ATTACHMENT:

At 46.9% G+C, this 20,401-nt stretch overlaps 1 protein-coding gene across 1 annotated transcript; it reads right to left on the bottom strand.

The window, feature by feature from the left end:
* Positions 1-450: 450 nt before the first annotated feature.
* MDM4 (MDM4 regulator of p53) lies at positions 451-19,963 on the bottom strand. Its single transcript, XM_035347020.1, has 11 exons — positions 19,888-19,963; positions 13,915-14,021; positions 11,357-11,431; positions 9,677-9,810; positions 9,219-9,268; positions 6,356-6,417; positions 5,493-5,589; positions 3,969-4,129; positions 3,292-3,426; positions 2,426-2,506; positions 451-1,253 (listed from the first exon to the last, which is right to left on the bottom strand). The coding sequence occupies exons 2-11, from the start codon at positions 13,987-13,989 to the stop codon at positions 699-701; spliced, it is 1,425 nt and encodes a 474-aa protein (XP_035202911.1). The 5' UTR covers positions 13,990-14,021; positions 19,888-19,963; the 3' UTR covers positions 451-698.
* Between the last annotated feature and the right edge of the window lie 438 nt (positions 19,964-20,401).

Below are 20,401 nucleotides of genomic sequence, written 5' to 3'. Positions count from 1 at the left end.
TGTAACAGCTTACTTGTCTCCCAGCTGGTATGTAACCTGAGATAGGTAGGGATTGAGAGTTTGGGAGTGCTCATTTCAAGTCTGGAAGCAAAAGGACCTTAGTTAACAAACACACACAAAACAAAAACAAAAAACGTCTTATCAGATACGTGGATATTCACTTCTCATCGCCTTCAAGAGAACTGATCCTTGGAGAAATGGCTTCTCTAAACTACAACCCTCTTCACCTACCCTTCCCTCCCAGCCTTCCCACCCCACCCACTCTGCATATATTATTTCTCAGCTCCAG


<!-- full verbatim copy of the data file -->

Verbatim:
At 46.9% G+C, this 20,401-nt stretch overlaps 1 protein-coding gene across 1 annotated transcript; it reads right to left on the bottom strand.

The window, feature by feature from the left end:
* Positions 1-450: 450 nt before the first annotated feature.
* MDM4 (MDM4 regulator of p53) lies at positions 451-19,963 on the bottom strand. Its single transcript, XM_035347020.1, has 11 exons — positions 19,888-19,963; positions 13,915-14,021; positions 11,357-11,431; positions 9,677-9,810; positions 9,219-9,268; positions 6,356-6,417; positions 5,493-5,589; positions 3,969-4,129; positions 3,292-3,426; positions 2,426-2,506; positions 451-1,253 (listed from the first exon to the last, which is right to left on the bottom strand). The coding sequence occupies exons 2-11, from the start codon at positions 13,987-13,989 to the stop codon at positions 699-701; spliced, it is 1,425 nt and encodes a 474-aa protein (XP_035202911.1). The 5' UTR covers positions 13,990-14,021; positions 19,888-19,963; the 3' UTR covers positions 451-698.
* Between the last annotated feature and the right edge of the window lie 438 nt (positions 19,964-20,401).

Below are 20,401 nucleotides of genomic sequence, written 5' to 3'. Positions count from 1 at the left end.
TGTAACAGCTTACTTGTCTCCCAGCTGGTATGTAACCTGAGATAGGTAGGGATTGAGAGTTTGGGAGTGCTCATTTCAAGTCTGGAAGCAAAAGGACCTTAGTTAACAAACACACACAAAACAAAAACAAAAAACGTCTTATCAGATACGTGGATATTCACTTCTCATCGCCTTCAAGAGAACTGATCCTTGGAGAAATGGCTTCTCTAAACTACAACCCTCTTCACCTACCCTTCCCTCCCAGCCTTCCCACCCCACCCACTCTGCATATATTATTTCTCAGCTCCAG